TK: Each day in South Sudan is jam-packed with activities and responsibilities. I work as a staff nurse at the Don Bosco Health Center every morning until the afternoon. We see a variety of cases and average around 40 patients each day. I’m in charge of taking vital signs, giving injections, dressing wounds, and dispensing medications. In the afternoons I teach English Composition to classes 7, 8, and the Salesian aspirants. After school I coach the girls football team. Every evening we have rosary with the kids followed by evening prayer, dinner, and finally bedtime. I wake up the next day and repeat it all.
AZ: A typical day for me starts with morning mass at 6:45. Many of the students attend this mass as well. After mass I take attendance for the Daughters of Mary which is a Catholic group for young women dedicated to living more like Mary and growing in our faith as Christians. After that we have a quick breakfast and morning assembly. Monday, Wednesday and Friday I go with a VSDB sister to a village school that we are in charge of running and organizing.
We conduct assembly there, teach various subjects, get uniforms and other necessary things in order to get the new school on its feet. Those afternoons I teach art and religion at our base school. Tuesday and Thursday I start my day in the secondary school then teach the 5 aspirants we have English and Group Dynamics. The rest of the afternoon after lunch is spent in either art or religion and just being present in the school to assist with conflicts or difficulties that arise. Most afternoons I help a few students practice reading with small books we have here.
How are you able to handle all of your responsibilities while keeping a healthy work/life balance?
TK: I have really stressed “self-care” since I got to South Sudan. We are staying in a very remote village with minimal chances to get out and do things to separate mission life and our personal lives. However, I always try to take time each day to do things that I need to do to reflect and process this experience. Usually this comes in the form of running in the early mornings. It is such a peaceful time to be by myself and forget about everything else.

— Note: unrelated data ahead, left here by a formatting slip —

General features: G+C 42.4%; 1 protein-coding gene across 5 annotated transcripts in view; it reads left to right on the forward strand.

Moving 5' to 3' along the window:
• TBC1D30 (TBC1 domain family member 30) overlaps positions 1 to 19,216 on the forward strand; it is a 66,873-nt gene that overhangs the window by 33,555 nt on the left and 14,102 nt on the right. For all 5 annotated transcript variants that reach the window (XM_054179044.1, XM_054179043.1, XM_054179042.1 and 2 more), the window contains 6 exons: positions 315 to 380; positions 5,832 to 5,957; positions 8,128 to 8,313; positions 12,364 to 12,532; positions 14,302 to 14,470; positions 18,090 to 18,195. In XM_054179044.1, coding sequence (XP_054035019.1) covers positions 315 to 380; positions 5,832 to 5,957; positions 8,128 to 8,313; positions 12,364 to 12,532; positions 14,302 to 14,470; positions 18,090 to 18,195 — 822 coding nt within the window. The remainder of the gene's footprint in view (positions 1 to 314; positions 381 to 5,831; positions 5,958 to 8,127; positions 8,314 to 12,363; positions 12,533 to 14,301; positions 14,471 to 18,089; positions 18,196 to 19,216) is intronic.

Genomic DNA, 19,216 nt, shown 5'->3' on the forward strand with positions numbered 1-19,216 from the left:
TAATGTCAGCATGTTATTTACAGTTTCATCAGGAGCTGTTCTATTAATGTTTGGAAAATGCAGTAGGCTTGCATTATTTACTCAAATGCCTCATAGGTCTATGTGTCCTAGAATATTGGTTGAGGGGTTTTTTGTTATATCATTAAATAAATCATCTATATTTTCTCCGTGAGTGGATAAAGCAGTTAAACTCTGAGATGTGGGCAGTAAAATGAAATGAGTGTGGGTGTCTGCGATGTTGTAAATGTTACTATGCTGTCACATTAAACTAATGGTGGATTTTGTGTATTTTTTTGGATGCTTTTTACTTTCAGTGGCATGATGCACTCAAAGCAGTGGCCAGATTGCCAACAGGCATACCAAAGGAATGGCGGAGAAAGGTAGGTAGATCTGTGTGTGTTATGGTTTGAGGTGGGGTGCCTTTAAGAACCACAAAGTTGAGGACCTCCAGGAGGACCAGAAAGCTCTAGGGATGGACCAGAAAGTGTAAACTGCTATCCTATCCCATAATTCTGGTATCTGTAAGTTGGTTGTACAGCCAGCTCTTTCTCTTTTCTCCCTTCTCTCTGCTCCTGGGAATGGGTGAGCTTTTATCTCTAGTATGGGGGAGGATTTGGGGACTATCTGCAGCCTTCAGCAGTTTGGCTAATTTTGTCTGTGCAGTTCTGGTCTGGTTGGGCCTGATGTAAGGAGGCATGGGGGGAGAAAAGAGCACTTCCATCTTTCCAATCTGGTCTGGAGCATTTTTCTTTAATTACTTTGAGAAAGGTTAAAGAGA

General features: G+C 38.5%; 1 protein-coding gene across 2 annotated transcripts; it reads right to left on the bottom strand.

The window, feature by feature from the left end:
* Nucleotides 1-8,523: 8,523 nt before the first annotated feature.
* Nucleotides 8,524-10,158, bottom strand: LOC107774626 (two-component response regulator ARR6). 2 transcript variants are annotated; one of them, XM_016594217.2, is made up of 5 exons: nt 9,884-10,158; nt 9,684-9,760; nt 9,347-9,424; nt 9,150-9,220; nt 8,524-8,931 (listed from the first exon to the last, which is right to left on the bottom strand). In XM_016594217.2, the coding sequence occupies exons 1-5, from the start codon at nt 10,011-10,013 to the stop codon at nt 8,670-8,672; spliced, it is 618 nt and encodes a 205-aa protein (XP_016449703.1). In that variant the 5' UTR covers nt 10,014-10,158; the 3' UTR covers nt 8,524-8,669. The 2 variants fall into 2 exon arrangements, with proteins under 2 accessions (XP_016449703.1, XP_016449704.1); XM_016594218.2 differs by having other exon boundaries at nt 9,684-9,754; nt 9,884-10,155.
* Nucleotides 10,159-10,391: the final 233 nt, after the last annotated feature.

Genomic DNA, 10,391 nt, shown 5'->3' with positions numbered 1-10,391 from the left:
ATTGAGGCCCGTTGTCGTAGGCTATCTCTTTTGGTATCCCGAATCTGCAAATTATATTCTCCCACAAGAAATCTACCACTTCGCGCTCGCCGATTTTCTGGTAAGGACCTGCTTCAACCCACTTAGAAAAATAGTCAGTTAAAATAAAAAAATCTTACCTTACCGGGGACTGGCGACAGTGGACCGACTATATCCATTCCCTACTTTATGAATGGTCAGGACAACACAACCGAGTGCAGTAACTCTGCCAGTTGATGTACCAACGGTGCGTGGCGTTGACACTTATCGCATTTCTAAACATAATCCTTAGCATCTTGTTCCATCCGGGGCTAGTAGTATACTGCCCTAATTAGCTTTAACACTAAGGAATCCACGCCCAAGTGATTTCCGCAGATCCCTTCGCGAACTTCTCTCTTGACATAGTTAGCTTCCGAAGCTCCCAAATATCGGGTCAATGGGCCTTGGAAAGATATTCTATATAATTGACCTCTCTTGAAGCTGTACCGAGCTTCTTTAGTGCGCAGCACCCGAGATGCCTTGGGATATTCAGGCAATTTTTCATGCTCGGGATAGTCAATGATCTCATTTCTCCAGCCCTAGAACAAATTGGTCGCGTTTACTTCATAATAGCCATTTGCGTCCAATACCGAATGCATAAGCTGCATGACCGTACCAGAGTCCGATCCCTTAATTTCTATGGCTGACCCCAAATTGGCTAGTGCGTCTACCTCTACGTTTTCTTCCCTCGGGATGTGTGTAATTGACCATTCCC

AZ: After a long day, it’s usually a huge glass of water, marking, class prep, oratory or some self-care Jillian Michaels with Theresa. Our days are super packed and even when we are not in class the kids are always around so our days have a routine but are always different.
How have you adjusted to simple living?
TK: It actually has been really nice and refreshing to embrace the simple living aspect. Time and material possessions are not the basis of life. It is the relationships that you have with one another that are important. It has been completely different from my life in the States, but definitely a good kind of different.
Do you ever feel unsafe?
TK: I have never felt unsafe even with the recent political instability. Maridi is such a peaceful place and the tribe that lives in this area are extremely peaceful people. It also has helped that I’ve been here for a while now, and people in the community know who I am and my role here.
Do you find that women are treated differently than men at your site? TK: Definitely. It is extremely evident in the way people talk and act towards women that they are not viewed as equals to men. The boys in school don’t understand why the girls need to have a football team. They say that the girls need to go home right after school to cook and clean. Even as a teacher, I feel like the kids don’t fully respect me or listen to me as they do towards a male teacher.
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What are the most critical problems faced by people in your area?